Is a vasectomy right for you?

Is a vasectomy right for you?

When it comes to family planning, one option couples may consider is a vasectomy. But how do you know if vasectomy is right for you?

As a member of Aurora Men’s Health Clinic in Kenosha, Wis., Dr. H. Merrill Matschke counsels men on this decision every day. Many times, when a patient comes in for a vasectomy consultation, they’ve already decided that they don’t want any more children and they’ve considered the pros and cons of permanent contraceptive options with their partner, he says.

“Is it expensive? Risky? Effective? When compared to permanent contraception for women, or tubal ligation, which is more complex and has more risk involved, vasectomy emerges as the easiest option for their family,” he says. “They are ready to learn more about it.”

Dr. Matschke shares these key points to help his patients make the final decision on whether vasectomy is for them:
  • What is it exactly? Vasectomy entails removal of a small part (less than an inch) of the vas deferens on each side, and then sealing the open ends so that sperm is blocked. The procedure has become routine, according to Dr. Matschke, who says about 500,000 vasectomies are done in the U.S. each year.
  • Vasectomy is fast and low risk. It takes just 15-30 minutes and is usually performed in the physician’s office or clinic, followed by a few days of recovery at home. The procedure uses a no-scalpel technique to make a small opening in the skin. Patients have the option to be given an anesthetic if they prefer.
  • There are no proven long-term health consequences. The American Urology Association has conducted a thorough review of all studies evaluating possible relationships between undergoing a vasectomy and developing future diseases. Their guidelines clearly find no connection with any diseases or health concerns.
  • It works — vasectomy success is over 99%. While no specific follow-up to the procedure is needed, Dr. Matschke recommends men have a semen analysis after about 15-30 ejaculations. When the semen analysis shows no significant sperm, the risk of pregnancy is less than 1 in 2,000.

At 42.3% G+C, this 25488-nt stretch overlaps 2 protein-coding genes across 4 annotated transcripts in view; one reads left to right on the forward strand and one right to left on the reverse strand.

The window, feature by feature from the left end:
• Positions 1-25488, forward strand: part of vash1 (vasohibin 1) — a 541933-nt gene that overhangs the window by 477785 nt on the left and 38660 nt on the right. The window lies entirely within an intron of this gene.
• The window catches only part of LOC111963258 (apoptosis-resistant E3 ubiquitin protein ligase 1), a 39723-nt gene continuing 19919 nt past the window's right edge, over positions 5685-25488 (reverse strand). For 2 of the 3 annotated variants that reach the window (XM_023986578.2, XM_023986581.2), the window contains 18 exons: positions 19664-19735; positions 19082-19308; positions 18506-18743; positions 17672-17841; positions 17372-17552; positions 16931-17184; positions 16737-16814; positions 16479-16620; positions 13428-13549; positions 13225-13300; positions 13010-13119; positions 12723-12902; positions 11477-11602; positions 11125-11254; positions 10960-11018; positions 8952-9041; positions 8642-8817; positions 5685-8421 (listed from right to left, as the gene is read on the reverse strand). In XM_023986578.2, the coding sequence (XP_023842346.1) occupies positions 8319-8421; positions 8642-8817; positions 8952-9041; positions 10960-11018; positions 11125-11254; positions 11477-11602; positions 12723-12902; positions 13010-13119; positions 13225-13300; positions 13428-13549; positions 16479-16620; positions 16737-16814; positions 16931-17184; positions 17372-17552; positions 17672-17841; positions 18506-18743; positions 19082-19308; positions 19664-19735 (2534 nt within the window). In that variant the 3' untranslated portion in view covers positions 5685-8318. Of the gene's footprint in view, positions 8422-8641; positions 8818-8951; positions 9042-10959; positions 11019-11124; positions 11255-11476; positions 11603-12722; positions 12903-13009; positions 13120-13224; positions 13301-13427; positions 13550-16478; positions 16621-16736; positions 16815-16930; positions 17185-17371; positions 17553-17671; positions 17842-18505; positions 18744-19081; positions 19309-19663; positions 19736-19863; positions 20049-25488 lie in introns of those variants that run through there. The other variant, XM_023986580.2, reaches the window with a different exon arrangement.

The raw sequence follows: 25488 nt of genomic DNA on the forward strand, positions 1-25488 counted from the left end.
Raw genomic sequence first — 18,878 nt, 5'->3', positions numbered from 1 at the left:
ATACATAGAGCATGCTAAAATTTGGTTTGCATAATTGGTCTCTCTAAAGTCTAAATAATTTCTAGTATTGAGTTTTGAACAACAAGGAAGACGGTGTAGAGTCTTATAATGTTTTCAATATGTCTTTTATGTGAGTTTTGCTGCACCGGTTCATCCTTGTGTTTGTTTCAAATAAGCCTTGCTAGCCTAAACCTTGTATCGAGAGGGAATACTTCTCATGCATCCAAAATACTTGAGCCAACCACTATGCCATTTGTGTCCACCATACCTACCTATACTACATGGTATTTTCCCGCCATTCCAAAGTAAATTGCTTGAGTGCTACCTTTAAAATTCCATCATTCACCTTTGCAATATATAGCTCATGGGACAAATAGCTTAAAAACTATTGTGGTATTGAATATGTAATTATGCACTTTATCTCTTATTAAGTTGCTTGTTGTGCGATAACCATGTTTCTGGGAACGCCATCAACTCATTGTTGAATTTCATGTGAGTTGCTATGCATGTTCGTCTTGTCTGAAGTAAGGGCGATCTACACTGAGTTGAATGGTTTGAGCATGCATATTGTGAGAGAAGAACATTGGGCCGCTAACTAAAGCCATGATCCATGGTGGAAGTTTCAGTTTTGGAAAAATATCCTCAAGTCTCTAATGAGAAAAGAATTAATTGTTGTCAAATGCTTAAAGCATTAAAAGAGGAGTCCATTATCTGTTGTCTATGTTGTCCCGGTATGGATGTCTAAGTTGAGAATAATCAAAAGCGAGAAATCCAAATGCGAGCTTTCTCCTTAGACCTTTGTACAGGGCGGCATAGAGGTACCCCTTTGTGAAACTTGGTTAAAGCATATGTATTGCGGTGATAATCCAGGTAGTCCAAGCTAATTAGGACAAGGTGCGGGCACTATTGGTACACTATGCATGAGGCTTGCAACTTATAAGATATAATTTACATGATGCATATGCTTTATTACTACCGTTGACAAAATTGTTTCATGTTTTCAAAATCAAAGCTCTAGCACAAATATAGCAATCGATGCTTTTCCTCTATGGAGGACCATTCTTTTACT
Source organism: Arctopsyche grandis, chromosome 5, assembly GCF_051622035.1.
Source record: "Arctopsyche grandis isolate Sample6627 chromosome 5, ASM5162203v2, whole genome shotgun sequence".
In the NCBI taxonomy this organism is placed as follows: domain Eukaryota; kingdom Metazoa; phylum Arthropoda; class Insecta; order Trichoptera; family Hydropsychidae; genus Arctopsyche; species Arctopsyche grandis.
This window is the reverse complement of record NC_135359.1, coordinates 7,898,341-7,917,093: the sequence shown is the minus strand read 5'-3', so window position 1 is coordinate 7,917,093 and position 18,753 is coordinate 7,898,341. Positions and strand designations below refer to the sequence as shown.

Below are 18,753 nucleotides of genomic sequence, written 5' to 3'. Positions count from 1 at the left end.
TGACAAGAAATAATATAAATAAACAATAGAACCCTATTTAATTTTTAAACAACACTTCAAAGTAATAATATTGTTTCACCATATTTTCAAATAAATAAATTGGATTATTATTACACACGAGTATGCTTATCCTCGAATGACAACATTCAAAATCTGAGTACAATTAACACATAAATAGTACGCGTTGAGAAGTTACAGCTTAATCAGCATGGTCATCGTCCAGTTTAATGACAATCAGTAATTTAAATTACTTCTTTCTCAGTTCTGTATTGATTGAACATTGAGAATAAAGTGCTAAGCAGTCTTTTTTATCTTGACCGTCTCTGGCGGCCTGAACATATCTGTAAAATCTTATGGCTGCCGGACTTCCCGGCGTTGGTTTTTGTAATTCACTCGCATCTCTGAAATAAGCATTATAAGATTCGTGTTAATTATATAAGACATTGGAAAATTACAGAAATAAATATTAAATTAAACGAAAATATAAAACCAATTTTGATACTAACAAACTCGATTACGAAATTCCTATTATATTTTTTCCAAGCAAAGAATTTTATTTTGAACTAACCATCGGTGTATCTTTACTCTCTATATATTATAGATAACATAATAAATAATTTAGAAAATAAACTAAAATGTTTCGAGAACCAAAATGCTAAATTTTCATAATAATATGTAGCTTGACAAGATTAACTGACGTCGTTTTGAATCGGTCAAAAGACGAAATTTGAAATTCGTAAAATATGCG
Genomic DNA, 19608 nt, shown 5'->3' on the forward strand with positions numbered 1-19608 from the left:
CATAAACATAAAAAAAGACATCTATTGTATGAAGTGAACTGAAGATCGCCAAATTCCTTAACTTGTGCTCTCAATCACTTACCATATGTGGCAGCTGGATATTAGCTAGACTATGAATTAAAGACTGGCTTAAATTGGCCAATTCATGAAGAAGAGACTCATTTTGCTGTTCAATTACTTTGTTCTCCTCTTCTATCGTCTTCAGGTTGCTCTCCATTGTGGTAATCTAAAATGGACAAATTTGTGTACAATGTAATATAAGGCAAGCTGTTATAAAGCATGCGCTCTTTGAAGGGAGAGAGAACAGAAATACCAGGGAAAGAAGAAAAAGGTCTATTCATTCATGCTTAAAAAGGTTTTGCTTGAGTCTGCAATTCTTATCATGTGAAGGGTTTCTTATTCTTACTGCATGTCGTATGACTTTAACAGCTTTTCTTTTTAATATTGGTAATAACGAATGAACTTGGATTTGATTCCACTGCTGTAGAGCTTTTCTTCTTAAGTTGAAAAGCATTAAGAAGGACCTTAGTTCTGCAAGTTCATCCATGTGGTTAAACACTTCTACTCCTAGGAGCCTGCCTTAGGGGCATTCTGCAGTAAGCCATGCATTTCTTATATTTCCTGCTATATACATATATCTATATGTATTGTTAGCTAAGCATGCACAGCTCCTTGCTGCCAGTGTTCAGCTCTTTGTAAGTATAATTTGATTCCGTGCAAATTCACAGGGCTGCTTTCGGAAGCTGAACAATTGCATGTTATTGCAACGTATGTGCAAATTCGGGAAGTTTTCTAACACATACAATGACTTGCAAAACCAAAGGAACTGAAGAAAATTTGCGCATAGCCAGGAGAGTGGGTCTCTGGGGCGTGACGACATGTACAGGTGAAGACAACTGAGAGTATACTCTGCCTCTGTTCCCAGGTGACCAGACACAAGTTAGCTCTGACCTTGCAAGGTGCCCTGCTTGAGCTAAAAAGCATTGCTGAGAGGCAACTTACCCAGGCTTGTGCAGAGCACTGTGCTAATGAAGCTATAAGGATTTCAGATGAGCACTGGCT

• It should be considered permanent. “I always make sure my patients look at it as a permanent sterilization,” says Dr. Matschke. “While there are options to reverse it if the individual has a life change — such as a new marriage — those options are not guaranteed and can be costly. Still, one out of 20 men do return, sometimes years later, to inquire about reversal.”

These consultations also help Dr. Matschke’s vasectomy patients think more deeply about their health.

“It’s a chance to interact with men who might not go to the doctor regularly. I look for other “warning lights,” including sexual issues like erectile dysfunction or low sex drive, since we know these can be indicators of poor health and even early heart disease,” he says. “Just a few extra questions during the vasectomy consultation can help raise awareness of total wellness — and that’s central to my approach to health care for men.”

Are you trying to find a doctor? Look here if you live in IllinoisLook here if you live in Wisconsin.

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About the Author

Annette Guye-Kordus
Annette Guye-Kordus

Annette Guye-Kordus is a public affairs coordinator with Advocate Health Care and Aurora Health Care.